European leaders were quick to condemn a military coup in Myanmar on Monday, but it looks likely to take them significantly longer to agree on any action against the junta that has detained Nobel laureate Aung San Suu Kyi, whose party won elections in November.
While U.S. President Joe Biden called on the Myanmar military to “immediately relinquish” power and pledged to review U.S. sanctions, the putsch leaders are insisting they will stay in power for 12 months under a state of emergency decree.
In the EU, the main options range from extending sanctions on top generals to limiting some of Myanmar’s preferential trade terms.
For now, EU diplomats say they are using “the typical diplomacy toolbox” on Myanmar, which means starting with political appeals that can then advance to include further sanctions. Myanmar is expected to be discussed on Tuesday in the Political and Security Committee, the EU body that deals with security and defense matters. “I can hardly see any good news from the regime but we need to move gradually, like in all these cases,” said one of the diplomats. Two senior EU diplomats argued that further EU sanctions could target some of the generals.
Some diplomats remarked it could be difficult to coordinate joint action with Biden’s administration, and not only because many of the State Department’s key positions remain unfilled. The U.S. was also able to act more nimbly without the need for consultations among 27 member countries. “It depends on the speed of events, they could be quicker than us,” warned one of the senior diplomats.
Since 2018, the EU has adopted a sanctions regime including an enhanced arms embargo, suspension of cooperation with the military, travel bans and asset freezes for 14 individuals. In the current timetable, the measures will be reviewed in April as part of an annual arrangement.
Replying to a question on whether the EU would add more names to the sanctions list, Nabila Massrali, EU spokesperson for foreign affairs, said: “At this stage, I can’t really tell you whether sanctions will be introduced.”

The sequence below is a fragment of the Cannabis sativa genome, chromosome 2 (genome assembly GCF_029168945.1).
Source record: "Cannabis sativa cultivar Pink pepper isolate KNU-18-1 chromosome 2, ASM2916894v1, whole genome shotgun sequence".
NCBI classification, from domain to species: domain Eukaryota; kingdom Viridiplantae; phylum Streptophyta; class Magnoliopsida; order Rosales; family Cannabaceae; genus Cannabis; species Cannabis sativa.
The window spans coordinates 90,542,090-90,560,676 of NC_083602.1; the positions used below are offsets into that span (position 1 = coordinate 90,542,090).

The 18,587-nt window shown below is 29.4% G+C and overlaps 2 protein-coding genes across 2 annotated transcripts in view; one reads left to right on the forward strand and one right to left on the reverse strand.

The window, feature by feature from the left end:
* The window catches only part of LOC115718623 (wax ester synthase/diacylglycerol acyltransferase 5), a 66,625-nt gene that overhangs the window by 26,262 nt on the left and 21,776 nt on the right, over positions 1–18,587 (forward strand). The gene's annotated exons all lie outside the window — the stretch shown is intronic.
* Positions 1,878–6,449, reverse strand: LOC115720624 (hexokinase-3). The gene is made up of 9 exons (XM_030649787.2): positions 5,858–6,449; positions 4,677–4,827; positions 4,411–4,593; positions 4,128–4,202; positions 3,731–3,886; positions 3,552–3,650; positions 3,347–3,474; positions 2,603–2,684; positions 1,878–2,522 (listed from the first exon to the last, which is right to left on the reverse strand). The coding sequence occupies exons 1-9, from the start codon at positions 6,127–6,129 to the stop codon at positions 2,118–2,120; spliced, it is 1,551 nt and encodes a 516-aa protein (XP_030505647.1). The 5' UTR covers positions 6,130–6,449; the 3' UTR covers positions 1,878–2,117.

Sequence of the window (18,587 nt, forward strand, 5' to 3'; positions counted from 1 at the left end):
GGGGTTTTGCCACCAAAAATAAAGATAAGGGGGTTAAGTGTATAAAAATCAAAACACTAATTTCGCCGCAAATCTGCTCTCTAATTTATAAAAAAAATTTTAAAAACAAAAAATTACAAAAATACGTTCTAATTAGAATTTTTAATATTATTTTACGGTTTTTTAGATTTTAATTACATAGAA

There are also calls to suspend the EU’s trading system for Myanmar, known as “Everything But Arms,” under which Myanmar businesses enjoy tariff-free access to the EU market for all exports except for weapons and ammunition.
“At this stage, it looks unlikely the EU will revoke EBA,” a diplomat briefed on the situation said.
The “Everything But Arms” duty-free regimes are a major point of EU leverage with emerging markets but attempts to revoke them prove highly controversial, often triggering debates about whether rolling them back would harm poor workers rather than their rulers. The EU finally stripped Cambodia of some tariff-free terms last year over concerns about human rights, but only after highly protracted political tussles.
Heidi Hautala, a vice-president of the European Parliament, said it was now time for the European Commission to consider similar action.
“The military in Myanmar is just a massive conglomerate,” said Hautala, of the Greens group. “The Commission has been looking into suspending EBA, because of [violence against Muslim] Rohingya and Aung San Suu Kyi. I can only believe and trust that the Commission will accelerate the issue of suspension. Economic sanctions will be the most effective measure.”
The Commission’s trade department did not reply to a request for comment on whether EBA would be suspended.
As ever, the key issue is whether it will really be the generals who are squeezed.
“In everything we do, we must remember to protect the people and workers of Myanmar,” said Marianne Vind, vice chair of the European Parliament’s Southeast Asia delegation.
“We must send a strong signal and immediately suspend all aid that goes through the Myanmar government to ensure that it does not end up in the pockets of those who have attacked the democratic institutions. We should also be looking at swift, targeted and immediate sanctions at a European level,” added Vind, from the Socialists & Democrats group.
Pietro Borsano, a business lecturer at Chulalongkorn University in Bangkok, Thailand, warned about the complicated economic structure in Myanmar along ethnic and geographical lines, which have a bearing on their proximity to the military.
“Businesses and individuals linked to the military do play a very prominent role in Myanmar’s economy, especially in sectors such as construction, real estate, natural resources and mining,” said Borsano. “But on the other hand, many businesses — including some big ones in the hands of ethnic Chinese-Burmese people, such as in the second-biggest city Mandalay — are considered to be outside the orbit of the military and its associated interests.”
Officials at the European External Action Service, the EU’s foreign service, were called to a meeting before midnight when news of the coup broke.
On Monday morning, European Council President Charles Michel tweeted his condemnation shortly after 8 a.m., followed by the EU’s foreign policy chief Josep Borrell and European Commission President Ursula von der Leyen.
“We are in touch with our international partners on this most pressing issue to ensure a coordinated response,” Borrell said in a statement.
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